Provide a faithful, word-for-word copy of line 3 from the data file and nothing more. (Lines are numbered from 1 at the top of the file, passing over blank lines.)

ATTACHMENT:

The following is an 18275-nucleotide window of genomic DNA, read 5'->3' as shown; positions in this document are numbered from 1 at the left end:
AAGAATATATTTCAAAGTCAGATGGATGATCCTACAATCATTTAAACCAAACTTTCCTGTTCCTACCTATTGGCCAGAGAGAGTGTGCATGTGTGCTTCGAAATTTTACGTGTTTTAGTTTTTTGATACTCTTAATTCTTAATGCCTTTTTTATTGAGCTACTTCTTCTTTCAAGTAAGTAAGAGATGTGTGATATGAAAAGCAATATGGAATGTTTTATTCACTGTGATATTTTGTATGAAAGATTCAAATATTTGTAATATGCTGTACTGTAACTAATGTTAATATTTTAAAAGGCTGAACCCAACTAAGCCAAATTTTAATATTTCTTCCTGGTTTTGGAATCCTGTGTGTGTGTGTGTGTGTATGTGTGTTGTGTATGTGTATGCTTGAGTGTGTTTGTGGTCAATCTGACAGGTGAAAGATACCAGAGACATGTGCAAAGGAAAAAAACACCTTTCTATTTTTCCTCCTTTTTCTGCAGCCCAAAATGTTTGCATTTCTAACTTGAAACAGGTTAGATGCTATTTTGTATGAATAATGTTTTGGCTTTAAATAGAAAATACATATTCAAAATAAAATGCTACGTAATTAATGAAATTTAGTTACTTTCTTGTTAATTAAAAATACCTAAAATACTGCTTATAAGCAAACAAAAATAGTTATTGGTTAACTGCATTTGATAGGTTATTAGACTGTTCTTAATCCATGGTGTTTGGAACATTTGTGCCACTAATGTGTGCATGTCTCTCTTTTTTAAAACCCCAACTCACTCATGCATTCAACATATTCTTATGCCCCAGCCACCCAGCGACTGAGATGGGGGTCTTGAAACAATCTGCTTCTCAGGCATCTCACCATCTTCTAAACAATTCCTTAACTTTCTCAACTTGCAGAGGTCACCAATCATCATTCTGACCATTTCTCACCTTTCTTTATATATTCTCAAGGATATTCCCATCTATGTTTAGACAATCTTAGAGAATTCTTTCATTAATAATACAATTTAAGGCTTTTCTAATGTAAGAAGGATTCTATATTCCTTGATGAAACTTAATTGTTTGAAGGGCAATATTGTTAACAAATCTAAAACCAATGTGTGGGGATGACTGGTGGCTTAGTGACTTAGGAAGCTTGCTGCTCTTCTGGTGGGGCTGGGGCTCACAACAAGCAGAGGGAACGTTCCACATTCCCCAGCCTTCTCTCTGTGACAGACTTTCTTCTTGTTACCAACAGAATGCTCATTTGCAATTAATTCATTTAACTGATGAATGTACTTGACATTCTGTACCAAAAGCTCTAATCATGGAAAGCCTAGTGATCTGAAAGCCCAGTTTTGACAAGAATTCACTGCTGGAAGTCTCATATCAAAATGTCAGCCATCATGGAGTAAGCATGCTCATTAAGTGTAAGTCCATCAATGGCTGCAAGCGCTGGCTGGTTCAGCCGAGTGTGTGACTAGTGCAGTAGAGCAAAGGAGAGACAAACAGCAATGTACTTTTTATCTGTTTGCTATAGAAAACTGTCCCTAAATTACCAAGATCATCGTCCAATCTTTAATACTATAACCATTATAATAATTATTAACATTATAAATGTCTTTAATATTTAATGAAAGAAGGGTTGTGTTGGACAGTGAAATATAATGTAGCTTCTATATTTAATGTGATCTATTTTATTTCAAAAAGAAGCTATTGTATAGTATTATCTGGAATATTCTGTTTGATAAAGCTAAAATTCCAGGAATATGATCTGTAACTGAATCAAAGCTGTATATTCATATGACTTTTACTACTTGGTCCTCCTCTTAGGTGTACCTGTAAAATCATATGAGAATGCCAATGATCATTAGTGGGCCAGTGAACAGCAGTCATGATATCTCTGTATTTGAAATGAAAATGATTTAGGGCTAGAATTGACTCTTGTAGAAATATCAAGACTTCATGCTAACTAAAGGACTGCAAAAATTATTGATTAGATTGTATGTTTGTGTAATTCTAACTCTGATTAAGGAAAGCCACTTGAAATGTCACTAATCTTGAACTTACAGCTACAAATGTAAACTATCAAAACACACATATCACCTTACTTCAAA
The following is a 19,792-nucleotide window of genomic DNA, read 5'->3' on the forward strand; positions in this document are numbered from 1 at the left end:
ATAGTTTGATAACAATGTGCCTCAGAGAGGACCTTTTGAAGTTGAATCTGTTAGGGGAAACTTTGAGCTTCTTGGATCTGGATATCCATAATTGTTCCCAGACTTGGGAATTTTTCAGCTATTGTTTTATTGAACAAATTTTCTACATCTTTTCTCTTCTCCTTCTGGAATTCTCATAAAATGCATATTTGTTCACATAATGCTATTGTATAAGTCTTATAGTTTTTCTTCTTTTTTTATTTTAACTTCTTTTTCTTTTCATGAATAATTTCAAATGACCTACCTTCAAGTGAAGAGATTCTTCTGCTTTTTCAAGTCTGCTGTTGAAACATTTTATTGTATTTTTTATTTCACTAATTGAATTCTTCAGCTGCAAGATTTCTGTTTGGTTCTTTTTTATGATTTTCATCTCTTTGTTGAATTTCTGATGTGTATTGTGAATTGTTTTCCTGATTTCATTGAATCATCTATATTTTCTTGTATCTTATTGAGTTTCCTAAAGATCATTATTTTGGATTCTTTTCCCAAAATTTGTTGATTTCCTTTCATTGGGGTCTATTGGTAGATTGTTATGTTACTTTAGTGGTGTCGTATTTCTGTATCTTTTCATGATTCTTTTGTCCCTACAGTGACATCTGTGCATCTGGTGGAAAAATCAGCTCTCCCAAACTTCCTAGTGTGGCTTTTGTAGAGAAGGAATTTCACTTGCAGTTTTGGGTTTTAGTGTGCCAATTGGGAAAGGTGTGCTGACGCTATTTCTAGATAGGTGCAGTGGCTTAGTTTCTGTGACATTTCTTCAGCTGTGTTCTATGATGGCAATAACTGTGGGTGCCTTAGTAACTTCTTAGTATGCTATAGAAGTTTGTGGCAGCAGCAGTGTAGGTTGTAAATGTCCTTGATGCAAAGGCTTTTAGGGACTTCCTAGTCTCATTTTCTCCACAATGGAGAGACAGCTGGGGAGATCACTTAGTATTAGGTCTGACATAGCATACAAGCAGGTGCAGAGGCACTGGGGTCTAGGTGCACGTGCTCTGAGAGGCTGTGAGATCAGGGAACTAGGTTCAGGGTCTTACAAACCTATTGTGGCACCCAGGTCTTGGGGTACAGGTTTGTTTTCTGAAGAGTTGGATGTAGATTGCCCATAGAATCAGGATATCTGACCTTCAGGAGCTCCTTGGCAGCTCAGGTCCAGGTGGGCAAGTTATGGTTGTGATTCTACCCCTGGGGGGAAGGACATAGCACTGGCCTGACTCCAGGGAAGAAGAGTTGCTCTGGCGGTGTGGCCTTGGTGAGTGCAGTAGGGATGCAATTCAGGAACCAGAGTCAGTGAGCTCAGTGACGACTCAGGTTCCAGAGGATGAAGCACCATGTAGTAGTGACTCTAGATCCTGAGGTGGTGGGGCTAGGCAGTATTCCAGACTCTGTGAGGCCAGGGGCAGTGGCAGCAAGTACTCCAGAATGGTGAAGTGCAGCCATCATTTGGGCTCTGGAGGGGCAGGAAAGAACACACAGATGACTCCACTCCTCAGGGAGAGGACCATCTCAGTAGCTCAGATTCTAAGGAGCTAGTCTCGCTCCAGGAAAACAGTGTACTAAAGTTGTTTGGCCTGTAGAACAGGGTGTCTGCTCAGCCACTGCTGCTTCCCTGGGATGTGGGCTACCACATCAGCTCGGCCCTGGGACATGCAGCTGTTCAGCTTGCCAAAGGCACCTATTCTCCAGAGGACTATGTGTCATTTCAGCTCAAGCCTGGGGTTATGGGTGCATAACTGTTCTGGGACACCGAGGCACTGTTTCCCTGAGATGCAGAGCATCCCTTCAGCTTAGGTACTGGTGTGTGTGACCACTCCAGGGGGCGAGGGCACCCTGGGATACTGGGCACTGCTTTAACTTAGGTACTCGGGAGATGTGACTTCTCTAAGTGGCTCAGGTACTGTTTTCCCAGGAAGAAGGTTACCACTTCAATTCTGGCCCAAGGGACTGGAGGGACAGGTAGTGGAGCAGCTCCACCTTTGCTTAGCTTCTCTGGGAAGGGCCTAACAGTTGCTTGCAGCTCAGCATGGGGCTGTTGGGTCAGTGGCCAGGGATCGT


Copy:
The following is a 19,792-nucleotide window of genomic DNA, read 5'->3' on the forward strand; positions in this document are numbered from 1 at the left end: